Atari‘s Pong is a legendary black and white ‘bat and ball’ game from 1972, and was one of the earliest video game successes.
It’s basically a two-player table tennis simulation, with two ‘bats’ on either side of the screen, moving vertically to return a bouncing ball. If you fail to return the ball your opponent scores a point, and the first to eleven points wins.
If you dig into the history of Pong you’ll no doubt discover that the idea was actually “lifted” from a ping-pong game included with the first ever video games console, the Magnavox Odyssey. Magnavox later sued Atari for patent infringement and both parties settled out of court. The settlement included a clause that gave Magnavox rights to Atari-developed products for a year, so what Atari did was hide its products and delay their release for a year, so Magnavox didn’t get them… The scoundrels.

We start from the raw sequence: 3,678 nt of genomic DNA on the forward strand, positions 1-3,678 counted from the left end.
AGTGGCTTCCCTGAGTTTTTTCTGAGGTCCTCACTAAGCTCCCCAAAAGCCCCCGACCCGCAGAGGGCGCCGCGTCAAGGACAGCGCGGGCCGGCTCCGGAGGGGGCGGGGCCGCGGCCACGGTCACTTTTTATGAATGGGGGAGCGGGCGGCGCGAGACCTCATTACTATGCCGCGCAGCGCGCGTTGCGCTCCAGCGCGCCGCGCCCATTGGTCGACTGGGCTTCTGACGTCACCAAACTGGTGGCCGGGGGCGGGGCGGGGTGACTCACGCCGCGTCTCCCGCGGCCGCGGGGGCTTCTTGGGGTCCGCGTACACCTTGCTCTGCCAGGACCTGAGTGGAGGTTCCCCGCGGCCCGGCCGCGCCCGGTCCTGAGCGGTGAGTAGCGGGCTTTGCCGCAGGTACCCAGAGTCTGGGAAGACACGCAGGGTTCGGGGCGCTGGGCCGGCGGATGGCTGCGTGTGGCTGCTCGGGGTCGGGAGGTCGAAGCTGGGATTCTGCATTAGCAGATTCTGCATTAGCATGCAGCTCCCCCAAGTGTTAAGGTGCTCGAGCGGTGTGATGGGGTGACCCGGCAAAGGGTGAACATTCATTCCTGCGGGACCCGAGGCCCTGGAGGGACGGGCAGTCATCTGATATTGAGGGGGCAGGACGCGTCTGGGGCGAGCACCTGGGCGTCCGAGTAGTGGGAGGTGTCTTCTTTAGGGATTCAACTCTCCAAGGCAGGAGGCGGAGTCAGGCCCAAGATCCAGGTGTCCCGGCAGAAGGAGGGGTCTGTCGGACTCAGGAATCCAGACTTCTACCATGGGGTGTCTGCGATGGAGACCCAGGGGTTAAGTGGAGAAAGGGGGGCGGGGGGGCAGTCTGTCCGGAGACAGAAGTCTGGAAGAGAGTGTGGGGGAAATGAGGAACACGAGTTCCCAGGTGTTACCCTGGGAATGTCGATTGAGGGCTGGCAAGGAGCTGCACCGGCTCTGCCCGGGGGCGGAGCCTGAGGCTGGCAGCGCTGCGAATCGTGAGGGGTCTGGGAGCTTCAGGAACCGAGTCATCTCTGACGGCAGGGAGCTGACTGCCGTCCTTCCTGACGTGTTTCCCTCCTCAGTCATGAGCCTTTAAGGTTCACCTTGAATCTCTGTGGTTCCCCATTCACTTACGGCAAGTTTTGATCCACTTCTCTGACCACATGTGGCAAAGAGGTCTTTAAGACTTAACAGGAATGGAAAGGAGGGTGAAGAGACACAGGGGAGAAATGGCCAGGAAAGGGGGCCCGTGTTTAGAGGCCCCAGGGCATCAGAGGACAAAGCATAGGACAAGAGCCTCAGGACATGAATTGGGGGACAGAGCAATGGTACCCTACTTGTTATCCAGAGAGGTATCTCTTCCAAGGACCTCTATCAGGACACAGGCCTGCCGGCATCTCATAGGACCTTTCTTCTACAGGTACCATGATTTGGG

Anyway, what Atari (and all the other manufacturers cloning Pong) had to do from 1974 onwards, though, was pay royalties to Magnavox, or cease production of Pong-like clones.
During the mid to late 1970s electrical retailers were awash with different Pong systems – most of which were stand-alone, meaning: you could only play Pong on them. One of my earliest video-gaming memories is playing Pong on a Binatone system at home. I was probably six or seven and it seemed quite revolutionary to me at the time. Pong definitely swept the world in the 1970s and was in the global consciousness of people of all ages.
These grabs are from the original 1972 arcade game. Looks exciting, doesn’t it? 🙂
More: Pong on Wikipedia